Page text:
Books on Latvia
Update No: 304 - (28/04/06)
President of Latvia: Putin an unwelcome guest at NATO
The Latvians are relishing their new-found Western credentials. They are looking
forward to hosting NATO in November for the first time. It will be solid proof
to every true Latvian that, despite having huge numbers of Russian 'Latvians' in
their midst, they are at last free of the tutelage of the Kremlin.
President of Latvia Vaira Vike-Freiberga naturally told the press on March 29th
that she did not want to see Russia among the guests of NATO Riga's summit in
November 2006. Vike-Freiberga thinks that, otherwise, the number of issues would
increase, so there would be no time for important domestic questions, a tactful
way of putting it that this savvy lady is now a past master of - or should it be
The president thinks that the agenda must be formed in cooperation with
non-governmental organisations (NGOs), certainly a good idea. The newspaper also
cites the Head of the Presidential Committee for Strategic Analysis, Janeta
Ozolini, who says that an invitation to Russia depends not on the Latvian
president, but on relations between Moscow and NATO. Formally quite so.
Prime minister has received ultimatum from coalition partners
A domestic crisis has blown up, always a distinct possibility in the fraught
world of Latvian coalition politics.
On April 3rd, Latvian Prime Minister Aigars Kalvitis (People's party) received
an ultimatum from ex-Prime Minister and leader of New Era Party Einars Repse: to
cooperate in the framework of the ruling coalition either with the New Era
Party, or with the First Party, because the New Era people do not see further
possibility of cooperation with the First Party cadres.
Repse, the former highly successful governor of the central bank, is a dominant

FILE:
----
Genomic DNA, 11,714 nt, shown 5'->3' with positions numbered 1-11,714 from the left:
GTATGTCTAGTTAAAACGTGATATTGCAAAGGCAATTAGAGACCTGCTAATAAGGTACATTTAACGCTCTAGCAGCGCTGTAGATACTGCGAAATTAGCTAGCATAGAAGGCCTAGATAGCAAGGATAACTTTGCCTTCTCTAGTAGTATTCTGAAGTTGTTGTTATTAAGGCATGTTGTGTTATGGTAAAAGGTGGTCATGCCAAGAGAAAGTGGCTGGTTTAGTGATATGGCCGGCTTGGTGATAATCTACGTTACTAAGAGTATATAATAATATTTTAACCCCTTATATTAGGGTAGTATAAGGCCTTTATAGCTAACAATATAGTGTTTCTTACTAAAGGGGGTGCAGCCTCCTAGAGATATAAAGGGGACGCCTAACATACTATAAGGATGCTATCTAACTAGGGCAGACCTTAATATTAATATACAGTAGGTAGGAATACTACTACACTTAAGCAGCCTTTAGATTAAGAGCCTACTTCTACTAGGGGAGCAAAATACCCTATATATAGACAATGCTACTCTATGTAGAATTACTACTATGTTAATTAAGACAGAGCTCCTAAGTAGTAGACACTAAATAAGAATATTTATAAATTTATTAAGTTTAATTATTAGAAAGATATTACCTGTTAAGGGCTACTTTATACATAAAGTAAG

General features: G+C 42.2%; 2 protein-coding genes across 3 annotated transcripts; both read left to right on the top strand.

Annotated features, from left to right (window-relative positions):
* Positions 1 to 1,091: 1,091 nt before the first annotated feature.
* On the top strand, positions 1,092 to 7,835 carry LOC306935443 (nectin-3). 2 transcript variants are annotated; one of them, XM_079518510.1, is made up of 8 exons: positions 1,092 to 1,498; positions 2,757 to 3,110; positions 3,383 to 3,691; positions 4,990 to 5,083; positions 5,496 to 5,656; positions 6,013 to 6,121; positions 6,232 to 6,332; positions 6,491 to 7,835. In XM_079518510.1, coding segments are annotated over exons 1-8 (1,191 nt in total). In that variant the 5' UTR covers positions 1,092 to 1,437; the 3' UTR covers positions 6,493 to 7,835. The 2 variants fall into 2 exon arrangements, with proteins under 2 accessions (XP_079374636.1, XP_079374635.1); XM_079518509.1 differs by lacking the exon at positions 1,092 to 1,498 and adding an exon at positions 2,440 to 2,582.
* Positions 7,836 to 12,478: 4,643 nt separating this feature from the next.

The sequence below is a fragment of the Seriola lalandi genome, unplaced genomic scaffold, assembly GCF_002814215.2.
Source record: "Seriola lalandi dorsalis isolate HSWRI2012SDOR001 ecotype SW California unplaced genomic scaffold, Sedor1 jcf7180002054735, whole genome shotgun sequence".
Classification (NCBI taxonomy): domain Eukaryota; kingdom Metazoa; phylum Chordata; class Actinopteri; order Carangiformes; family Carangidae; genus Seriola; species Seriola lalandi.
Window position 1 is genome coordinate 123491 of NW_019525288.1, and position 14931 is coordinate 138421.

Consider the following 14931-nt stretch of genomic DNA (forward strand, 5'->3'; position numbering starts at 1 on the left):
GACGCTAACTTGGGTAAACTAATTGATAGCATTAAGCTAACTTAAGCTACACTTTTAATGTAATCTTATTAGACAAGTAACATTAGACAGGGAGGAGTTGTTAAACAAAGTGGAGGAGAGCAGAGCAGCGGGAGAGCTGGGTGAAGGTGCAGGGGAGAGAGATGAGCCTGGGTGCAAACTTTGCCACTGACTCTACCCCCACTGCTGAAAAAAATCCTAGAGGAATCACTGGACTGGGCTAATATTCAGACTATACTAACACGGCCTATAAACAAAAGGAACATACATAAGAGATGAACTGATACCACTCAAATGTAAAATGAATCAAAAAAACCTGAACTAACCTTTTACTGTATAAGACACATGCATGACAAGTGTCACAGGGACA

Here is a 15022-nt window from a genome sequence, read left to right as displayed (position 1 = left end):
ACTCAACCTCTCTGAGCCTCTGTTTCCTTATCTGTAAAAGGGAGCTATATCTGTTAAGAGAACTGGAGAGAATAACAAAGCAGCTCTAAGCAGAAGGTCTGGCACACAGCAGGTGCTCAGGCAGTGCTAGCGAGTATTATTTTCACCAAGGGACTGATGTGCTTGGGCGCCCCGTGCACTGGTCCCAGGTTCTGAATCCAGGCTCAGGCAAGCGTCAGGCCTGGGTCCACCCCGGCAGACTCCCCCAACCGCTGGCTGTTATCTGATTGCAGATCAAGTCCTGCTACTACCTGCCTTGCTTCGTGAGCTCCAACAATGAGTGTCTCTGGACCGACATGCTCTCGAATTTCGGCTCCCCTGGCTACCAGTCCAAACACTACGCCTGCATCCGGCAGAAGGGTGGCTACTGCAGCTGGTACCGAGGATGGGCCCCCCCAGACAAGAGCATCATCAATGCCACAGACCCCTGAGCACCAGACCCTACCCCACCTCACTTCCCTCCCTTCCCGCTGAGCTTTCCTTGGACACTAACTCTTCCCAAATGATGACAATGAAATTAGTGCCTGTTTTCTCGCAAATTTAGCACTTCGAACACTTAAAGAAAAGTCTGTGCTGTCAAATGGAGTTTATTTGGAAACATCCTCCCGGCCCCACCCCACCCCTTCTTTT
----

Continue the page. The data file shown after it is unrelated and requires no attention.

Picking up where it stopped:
figure in Latvian politics who has a knack for putting people's backs up. His
own premiership in the early 2000s foundered on his overweening arrogance
towards his coalition colleagues. He now seems bent on the cessation of the
current premiership of Kalvitis, unless massive changes are made. If the New Era
Party leaves the Cabinet of Ministers, the current government of a right-wing
majority would turn into a minority one. This is Repse's trump card.
Who is the more corrupt?
It should be recalled that, on March 15th, the premier requested the
resignation of Communication Minister Ainars Shlesers (First Party), involved in
a bribery scandal and subornation attempt during voting to elect the mayor of
Jurmala. In its turn, the New Era party, whose representatives head the City
Duma of Jurmala, having its biggest parliamentary fraction, have stated that it
would not support the new candidature for the communication minister's post from
"the First Party people," because it did not wish to work with the
party, in its view "caught at political corruption."
Meanwhile, the First Party paid back the insult and requested the resignation of
Economy Minister Krisjanis Karins (New Era Party), because of his disability in
distributing EU structural funds.
Latvian mass-media: ex-minister of economy distributed EU funds in favour of
his party's sponsors
Indeed, on April 7th, Riga Neatkariga newspaper reported, citing the
available analysis of distribution of EU funds in Latvia, that the said now